On this day 12 years ago, Cactus (US Airways) flight 1549, performed a water landing on the Hudson river. Everyone survived. It was hailed as a miracle, for the skills and combination of factors that led to everyone’s survival.
The accident happened on the 15th of January, 2009. At 3:25pm local time, Jeffrey Skiles, the First Officer of Cactus 1549, pushed forward the Airbus A320’s throttles for take-off. The aircraft was about 10 years old. Half a minute later it left runway 4, gaining altitude over New York City. It had 150 passengers and 5 crew. With the FO in the controls, the Captain, Chelsey B. Sullenberger, was handling the radios.
The crew in the cockpit of Cactus 1549 were very experienced. Captain Sullenberger had 19,663 hours, of which 4,765 were in the Airbus A320. He also had experience as an air accident investigator, in his time in the military. Jeff Skiles had even more flight hours, but he was new in the A320. He had 37 flight hours on type and this was his first time being pilot-flying after line training.
About a minute and a half after take-off, the aircraft was at 2,818 feet when it struck a sizable flock of Canada geese. Cactus 1549 hit a number of the birds with its fuselage and wings, while several flew into each engine. Both engines failed soon thereafter. Captain Sullenberger took control. The aircraft continued climbing, reaching just over 3,000 feet, before beginning a gradual descent.
Cactus 1549 Becomes An Emergency
While Skiles worked through the engine restart checklist, Sullenberger flew and went through his landing options with ATC. Soon afterwards he realised that the best option for the passengers and crew of Cactus 1549, and everyone on the ground below them, was the Hudson river. Sullenberger had began a left turn while talking to ATC. So he continued the turn, lining up with the river and clearing Washington bridge.
At that point, the Captain used the public address system for the first time, saying simply “Brace for impact”. The cabin crew were already alert from the engines’ surging and then rolling back. They immediately began instructing passengers on what to do. ATC soon lost sight of Cactus 1549, as it went below the city line.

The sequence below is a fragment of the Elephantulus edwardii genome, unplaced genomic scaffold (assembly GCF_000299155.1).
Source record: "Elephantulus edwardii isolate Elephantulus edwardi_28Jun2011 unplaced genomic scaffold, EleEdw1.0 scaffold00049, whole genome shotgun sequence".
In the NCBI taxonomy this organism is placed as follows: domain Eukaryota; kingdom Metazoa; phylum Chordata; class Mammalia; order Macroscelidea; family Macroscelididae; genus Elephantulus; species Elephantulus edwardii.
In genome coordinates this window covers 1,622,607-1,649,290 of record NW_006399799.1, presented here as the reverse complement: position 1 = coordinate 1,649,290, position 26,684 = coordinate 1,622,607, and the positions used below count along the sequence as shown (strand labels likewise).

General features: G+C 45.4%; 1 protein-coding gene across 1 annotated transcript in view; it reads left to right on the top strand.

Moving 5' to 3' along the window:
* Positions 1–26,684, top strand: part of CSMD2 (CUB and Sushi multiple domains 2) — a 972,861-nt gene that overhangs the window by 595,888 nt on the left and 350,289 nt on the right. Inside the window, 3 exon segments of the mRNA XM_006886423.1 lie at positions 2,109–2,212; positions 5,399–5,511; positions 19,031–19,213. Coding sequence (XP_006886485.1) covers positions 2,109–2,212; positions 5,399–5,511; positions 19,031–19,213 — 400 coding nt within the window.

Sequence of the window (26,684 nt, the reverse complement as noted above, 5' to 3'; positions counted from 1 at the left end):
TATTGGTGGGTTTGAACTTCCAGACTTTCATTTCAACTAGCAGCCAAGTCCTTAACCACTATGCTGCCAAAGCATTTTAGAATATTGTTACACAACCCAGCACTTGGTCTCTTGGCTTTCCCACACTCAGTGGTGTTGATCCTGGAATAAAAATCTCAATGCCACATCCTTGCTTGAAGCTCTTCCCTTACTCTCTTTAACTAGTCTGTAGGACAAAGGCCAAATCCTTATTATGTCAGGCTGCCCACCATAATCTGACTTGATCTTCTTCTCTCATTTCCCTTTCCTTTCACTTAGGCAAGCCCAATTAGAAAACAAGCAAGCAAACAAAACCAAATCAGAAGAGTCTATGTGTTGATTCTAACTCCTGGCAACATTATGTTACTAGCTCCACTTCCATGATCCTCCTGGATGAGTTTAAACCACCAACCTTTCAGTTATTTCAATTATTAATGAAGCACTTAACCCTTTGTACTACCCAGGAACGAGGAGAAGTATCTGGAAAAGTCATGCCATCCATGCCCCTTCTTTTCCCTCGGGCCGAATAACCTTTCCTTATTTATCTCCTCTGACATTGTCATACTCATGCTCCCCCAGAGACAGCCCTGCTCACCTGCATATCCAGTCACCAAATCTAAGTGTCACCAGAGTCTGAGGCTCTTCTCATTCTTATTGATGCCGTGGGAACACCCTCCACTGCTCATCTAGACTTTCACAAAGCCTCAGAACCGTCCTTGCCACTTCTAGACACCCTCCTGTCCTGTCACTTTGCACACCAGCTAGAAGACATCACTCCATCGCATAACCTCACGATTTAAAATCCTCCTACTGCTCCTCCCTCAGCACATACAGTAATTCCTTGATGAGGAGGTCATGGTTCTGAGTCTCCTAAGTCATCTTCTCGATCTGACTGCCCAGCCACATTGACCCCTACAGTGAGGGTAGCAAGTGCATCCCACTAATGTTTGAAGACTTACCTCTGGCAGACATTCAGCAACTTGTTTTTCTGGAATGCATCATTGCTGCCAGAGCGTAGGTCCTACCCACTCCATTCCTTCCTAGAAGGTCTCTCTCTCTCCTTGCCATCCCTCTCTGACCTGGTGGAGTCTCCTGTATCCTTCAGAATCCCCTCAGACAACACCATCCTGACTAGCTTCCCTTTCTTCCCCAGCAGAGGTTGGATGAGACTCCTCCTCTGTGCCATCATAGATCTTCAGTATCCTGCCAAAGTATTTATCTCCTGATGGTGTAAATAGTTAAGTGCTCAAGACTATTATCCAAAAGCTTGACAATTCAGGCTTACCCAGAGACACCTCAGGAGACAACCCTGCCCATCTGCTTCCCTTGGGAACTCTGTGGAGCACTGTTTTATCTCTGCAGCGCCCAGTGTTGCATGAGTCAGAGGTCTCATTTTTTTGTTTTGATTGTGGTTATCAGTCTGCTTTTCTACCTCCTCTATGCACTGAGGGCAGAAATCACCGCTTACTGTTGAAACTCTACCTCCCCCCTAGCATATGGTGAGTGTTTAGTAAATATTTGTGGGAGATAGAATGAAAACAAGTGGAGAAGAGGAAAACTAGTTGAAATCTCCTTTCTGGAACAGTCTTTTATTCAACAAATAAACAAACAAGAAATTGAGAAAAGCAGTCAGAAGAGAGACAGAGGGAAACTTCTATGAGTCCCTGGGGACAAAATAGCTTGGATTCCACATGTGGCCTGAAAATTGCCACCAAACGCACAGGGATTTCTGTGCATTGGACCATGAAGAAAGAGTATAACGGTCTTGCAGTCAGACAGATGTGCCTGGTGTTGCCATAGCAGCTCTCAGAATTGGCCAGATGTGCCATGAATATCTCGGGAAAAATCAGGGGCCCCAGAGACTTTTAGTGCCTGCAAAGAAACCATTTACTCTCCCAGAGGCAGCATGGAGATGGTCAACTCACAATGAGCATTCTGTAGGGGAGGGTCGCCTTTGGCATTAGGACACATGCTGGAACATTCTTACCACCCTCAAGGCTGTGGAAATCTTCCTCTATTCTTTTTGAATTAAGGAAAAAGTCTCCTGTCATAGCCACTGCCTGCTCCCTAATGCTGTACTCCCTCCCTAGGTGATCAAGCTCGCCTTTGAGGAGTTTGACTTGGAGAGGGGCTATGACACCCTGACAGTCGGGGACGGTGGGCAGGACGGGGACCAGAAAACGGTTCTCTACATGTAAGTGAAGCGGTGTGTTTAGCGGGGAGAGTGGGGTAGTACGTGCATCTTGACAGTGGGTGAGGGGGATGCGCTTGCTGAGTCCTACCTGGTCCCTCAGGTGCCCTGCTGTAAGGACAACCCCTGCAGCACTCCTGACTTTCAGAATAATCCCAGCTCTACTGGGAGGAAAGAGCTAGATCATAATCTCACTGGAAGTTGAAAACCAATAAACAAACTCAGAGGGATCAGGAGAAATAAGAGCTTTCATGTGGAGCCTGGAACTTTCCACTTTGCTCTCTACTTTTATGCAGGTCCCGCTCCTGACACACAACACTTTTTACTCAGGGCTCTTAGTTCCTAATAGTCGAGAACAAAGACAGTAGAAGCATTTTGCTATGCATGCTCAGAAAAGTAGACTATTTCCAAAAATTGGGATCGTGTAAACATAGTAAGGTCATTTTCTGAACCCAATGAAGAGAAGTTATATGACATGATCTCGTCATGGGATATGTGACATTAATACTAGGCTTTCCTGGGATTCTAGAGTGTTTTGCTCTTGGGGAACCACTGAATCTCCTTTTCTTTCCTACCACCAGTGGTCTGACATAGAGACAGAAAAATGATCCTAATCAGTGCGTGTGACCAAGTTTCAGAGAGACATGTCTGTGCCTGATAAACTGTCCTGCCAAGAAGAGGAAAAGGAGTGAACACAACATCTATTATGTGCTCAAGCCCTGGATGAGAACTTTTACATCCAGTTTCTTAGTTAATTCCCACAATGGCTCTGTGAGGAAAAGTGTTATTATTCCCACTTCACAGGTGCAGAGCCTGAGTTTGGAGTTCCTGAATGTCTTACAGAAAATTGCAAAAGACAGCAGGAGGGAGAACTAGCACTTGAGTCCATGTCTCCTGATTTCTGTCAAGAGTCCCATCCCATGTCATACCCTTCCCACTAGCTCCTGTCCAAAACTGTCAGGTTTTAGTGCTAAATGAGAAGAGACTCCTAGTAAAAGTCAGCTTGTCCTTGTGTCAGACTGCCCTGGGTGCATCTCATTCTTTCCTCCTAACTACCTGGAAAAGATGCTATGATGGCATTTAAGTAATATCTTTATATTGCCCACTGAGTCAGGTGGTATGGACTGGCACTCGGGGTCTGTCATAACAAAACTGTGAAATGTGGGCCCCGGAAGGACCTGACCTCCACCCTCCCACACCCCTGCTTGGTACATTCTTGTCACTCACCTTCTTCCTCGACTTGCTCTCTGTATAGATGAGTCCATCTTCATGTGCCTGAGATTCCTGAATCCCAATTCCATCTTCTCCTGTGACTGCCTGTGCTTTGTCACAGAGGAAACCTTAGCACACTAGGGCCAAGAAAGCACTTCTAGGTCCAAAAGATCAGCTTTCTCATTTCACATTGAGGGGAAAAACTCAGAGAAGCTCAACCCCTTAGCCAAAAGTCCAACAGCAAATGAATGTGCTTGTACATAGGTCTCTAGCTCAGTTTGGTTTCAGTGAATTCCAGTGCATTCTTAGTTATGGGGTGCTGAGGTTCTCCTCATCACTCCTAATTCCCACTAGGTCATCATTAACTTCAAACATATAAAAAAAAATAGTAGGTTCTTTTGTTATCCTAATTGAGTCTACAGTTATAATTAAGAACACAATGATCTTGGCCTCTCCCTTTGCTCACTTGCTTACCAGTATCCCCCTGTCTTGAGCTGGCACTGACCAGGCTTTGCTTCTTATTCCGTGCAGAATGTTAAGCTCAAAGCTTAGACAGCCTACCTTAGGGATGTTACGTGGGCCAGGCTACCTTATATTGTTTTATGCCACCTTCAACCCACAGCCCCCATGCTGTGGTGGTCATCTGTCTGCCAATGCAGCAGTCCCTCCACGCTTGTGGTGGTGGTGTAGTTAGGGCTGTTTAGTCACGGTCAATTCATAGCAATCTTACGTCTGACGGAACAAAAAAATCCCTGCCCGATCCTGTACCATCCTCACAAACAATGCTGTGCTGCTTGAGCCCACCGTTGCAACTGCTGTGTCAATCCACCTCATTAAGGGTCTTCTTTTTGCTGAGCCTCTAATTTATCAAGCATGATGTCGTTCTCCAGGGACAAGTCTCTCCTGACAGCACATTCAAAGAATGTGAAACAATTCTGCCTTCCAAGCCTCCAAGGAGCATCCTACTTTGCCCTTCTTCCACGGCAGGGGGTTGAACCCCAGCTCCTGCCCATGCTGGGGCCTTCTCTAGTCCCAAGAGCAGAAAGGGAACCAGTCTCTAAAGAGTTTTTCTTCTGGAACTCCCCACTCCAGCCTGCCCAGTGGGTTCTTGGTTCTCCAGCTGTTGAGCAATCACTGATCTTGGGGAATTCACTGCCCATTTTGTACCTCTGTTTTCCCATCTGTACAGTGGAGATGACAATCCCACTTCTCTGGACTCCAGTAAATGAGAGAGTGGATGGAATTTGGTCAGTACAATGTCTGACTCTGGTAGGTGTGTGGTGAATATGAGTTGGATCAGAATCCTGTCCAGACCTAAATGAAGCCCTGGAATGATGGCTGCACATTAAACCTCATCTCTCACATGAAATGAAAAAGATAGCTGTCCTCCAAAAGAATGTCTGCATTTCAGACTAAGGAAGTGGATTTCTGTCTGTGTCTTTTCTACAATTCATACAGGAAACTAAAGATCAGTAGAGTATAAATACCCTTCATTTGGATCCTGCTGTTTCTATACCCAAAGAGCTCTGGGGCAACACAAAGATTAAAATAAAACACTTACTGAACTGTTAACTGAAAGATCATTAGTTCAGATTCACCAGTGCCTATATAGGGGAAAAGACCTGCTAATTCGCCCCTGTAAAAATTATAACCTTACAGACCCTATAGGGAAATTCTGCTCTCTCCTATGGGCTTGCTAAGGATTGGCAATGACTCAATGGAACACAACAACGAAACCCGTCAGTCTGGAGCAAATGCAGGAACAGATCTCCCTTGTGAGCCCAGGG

The aircraft hit the water relatively slowly (given that it was full of fuel) at 125 knots. Cactus 1549 was now a boat. Flight attendants reportedly thought it felt like a hard landing. However the rearmost cabin crew members that felt the full brunt of the impact, sustained some back injuries. Other cabin crew sustained cuts and other injuries, during the evacuation.
Some Much-Needed Luck
By an amazing stroke of luck, Cactus 1549 came to a stop really close to the pier used by most NYC ferry/tour boats. A number of these plus some smaller boats were on top of the aircraft almost immediately. This really matters. New York in January is cold! Water was filling the plane, through opened cargo doors.
On the day of Cactus 1549’s flight, the air temperature was -7°C (19°F) and the water’s temperature was 5°C (41°F). Most people managed to stay dry above the knees. Some people jumped in the water, worried that the aircraft could catch fire. The boats could pick up these people, but had the rescue taken longer, things would have been more difficult. The big ferries, normally used to carry tourists around the Manhattan island, were ideal for the job.
Sullenberger had gotten into the passenger cabin as the plane settled, and commanded the evacuation. Cactus 1549 would not have been an overwater flight, but this aircraft had certification for ‘extended overwater operations’. As such, it featured extra rafts, beyond normal requirements called for. This was another stroke of good luck.
Disembarking Cactus 1549
The last person to leave what was by then the battered Airbus of Cactus 1549, did so at 3:55pm. This was 30 minutes after Jeff Skiles pushed those throttles on runway 4. Subsequent reports mention 95 minor injuries and 5 serious ones, of which 2 stayed in hospital overnight. Some of those who jumped in the water suffered from hypothermia. Others hurt their eyes because of jet fuel in the water.
The survival of all passengers and crew of Cactus 1549, was an amazing feat. Good decision-making by the flight and cabin crews was vital. The quick response of rescuers and boat personnel was also vital. Further, the cabin crew were quick to recognize what they could and couldn’t do, at such a low altitude. And of course Captain Sullenberger kept his wings perfectly level, to make sure the plane stays in one piece!
After getting nearly fully under the water, the poor A320 eventually made it out of the river, days later. In pieces, it stayed on the New Jersey side of the Hudson for months. Eventually, the bird that was Cactus 1549 found a deserving new home, in the Carolinas Aviation Museum.
Captain ‘Sully’ retired about a year later, after 30 years as a commercial pilot. Jeff Skiles stayed on a bit longer. US Airways eventually became part of American Airlines. More recently, Skiles gained fame as the Captain of “Fifi”, a restored WWII Boeing B-29!